Thanks for the replies! I was able to find a PDF for a Toyota Prius, and wow, about everything is connected to the networks. In the case of Toyota, there appear to be 3 networks all tied in. The CAN bus, something called BEAN (body electrical area network, iirc) and a net for audio visual stuff, such as stereo, hands free phone, navi, etc. They all communicate over a special gateway module that seems to act as translator.

    I remember hearing about the VW emissions deal, that was ingenious, although more evil genius, but still...
    I have a Bosch scan tool, it shows me why the check engine light is on, but also shows stuff like RPM, coolant temp, freeze frame, etc. I just know there is much more info available at the DLC port than what my tool can access. I worked in a shop for a few years doing tires and oil changes, we had a Snap On Modis, that thing could do about everything. I don't think it did immobilizer/keys, but it did everything else!

    As for the hackers, there are some neat (if not scary) vids of what can be done to a car while it's being driven! Thankfully, it seems security experts agree it's fairly hard for an average person to carry out these attacks, and likely not common. Plus, the auto makers are working to fix these vulnerabilities as they arise.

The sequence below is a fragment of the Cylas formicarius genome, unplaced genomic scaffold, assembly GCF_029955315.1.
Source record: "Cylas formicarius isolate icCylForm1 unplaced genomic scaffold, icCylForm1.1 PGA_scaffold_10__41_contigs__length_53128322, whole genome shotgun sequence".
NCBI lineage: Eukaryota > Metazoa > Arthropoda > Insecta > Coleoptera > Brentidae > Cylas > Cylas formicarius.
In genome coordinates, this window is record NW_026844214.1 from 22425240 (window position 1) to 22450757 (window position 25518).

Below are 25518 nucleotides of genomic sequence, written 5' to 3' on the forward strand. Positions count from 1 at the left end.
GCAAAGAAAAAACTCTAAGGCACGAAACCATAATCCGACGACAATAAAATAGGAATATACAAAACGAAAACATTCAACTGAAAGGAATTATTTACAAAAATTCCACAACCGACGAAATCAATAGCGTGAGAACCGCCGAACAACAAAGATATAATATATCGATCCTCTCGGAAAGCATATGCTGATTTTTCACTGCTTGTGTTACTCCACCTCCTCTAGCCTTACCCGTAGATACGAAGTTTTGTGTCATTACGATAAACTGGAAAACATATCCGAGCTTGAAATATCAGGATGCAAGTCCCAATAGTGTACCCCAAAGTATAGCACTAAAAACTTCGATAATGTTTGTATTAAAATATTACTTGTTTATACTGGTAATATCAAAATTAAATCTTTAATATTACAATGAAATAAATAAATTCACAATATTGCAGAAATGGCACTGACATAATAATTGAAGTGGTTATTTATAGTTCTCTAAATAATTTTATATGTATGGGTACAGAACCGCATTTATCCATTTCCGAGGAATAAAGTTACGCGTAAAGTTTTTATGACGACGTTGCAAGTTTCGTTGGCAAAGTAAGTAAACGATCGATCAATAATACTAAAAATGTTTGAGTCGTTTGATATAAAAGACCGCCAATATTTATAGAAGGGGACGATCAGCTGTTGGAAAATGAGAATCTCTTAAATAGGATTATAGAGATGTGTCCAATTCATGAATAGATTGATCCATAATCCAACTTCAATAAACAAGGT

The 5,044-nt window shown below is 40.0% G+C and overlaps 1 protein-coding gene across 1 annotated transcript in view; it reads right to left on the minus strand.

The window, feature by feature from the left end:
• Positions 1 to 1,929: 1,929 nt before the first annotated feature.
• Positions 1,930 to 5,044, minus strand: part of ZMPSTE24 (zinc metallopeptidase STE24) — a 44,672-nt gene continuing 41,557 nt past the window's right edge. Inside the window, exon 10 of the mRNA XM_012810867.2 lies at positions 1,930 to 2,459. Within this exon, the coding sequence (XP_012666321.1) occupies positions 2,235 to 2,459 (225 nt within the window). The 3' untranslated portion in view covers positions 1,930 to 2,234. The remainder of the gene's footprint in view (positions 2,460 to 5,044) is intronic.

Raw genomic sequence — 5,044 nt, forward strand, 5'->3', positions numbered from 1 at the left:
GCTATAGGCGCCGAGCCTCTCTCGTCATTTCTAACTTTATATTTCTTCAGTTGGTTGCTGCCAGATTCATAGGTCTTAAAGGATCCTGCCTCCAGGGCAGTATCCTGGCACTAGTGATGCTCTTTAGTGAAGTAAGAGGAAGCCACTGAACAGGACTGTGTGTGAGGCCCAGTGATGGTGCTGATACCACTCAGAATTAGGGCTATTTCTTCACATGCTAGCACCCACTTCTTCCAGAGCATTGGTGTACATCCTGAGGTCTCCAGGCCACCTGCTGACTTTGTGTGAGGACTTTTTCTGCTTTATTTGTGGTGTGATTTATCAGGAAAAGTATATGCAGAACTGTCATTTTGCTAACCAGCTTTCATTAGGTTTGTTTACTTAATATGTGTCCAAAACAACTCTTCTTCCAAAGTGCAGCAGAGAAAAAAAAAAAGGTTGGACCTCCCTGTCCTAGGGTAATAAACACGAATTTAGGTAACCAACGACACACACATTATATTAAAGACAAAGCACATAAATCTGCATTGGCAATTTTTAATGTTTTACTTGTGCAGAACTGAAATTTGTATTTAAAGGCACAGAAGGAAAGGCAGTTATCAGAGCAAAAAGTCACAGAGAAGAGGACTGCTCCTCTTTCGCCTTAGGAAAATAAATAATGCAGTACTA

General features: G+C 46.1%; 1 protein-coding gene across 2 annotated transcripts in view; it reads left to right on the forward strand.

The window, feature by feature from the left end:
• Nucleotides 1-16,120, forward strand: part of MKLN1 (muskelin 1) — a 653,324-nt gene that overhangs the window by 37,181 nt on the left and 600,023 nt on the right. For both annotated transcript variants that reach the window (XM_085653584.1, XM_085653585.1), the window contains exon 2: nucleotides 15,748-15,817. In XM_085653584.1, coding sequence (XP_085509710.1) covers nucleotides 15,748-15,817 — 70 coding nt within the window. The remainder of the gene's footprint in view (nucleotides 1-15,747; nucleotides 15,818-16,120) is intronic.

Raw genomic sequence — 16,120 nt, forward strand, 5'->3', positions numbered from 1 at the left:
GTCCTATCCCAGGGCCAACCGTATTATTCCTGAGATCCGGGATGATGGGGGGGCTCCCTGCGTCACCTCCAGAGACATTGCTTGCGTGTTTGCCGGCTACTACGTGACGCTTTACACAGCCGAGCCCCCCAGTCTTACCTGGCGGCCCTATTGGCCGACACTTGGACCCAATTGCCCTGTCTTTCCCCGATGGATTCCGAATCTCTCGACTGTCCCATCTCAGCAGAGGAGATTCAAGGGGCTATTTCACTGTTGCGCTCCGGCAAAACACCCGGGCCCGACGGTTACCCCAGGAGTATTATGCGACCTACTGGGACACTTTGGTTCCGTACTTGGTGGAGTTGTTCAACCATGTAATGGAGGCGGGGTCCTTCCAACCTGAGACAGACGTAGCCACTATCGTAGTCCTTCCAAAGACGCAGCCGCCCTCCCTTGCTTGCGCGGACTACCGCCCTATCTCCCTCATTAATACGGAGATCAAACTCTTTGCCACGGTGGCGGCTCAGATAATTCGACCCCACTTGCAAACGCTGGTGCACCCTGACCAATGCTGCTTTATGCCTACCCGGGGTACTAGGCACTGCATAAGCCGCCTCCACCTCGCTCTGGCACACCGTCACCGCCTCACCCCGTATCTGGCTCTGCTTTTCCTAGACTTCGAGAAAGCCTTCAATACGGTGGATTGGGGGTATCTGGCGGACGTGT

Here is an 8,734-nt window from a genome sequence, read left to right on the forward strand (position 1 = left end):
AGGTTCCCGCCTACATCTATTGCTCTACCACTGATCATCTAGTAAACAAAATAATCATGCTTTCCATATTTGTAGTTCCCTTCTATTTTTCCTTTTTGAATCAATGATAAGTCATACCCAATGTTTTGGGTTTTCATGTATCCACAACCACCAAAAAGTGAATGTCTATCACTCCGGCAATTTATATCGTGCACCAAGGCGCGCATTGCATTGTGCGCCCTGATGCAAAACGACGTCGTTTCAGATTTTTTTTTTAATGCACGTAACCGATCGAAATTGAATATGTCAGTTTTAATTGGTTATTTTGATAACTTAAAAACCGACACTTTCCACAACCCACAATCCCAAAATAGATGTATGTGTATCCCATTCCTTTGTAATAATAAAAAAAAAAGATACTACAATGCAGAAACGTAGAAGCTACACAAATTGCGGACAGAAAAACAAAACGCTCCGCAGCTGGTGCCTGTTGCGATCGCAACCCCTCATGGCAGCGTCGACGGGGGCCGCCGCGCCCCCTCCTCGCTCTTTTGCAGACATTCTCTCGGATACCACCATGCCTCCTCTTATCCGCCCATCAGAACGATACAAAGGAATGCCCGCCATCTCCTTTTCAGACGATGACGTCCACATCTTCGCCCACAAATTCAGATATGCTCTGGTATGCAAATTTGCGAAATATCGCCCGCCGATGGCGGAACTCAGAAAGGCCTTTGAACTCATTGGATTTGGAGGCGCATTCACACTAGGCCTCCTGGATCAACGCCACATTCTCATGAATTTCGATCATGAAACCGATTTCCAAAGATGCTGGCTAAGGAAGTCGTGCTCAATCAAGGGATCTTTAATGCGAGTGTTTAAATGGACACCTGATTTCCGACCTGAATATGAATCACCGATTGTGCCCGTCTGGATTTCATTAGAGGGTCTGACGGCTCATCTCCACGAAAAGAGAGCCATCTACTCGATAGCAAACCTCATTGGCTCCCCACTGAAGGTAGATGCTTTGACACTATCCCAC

Bill, you mentioned wireless entry and not having to plug into the port. I thought the wireless side only covered accessing the car, either via a fob, or in the case of Onstar like systems, calling them and getting them to unlock the car after verifying who you are. I didn't think it covered diagnostics wirelessly too, has this changed?
  8. Jul 15, 2017 #7
    I also found a book called The Car Hackers Handbook, which the author has put online for anyone to read. That has a ton of info on what I was wanting, and I'd suggest it to anyone who wants to learn about car electronics or car security.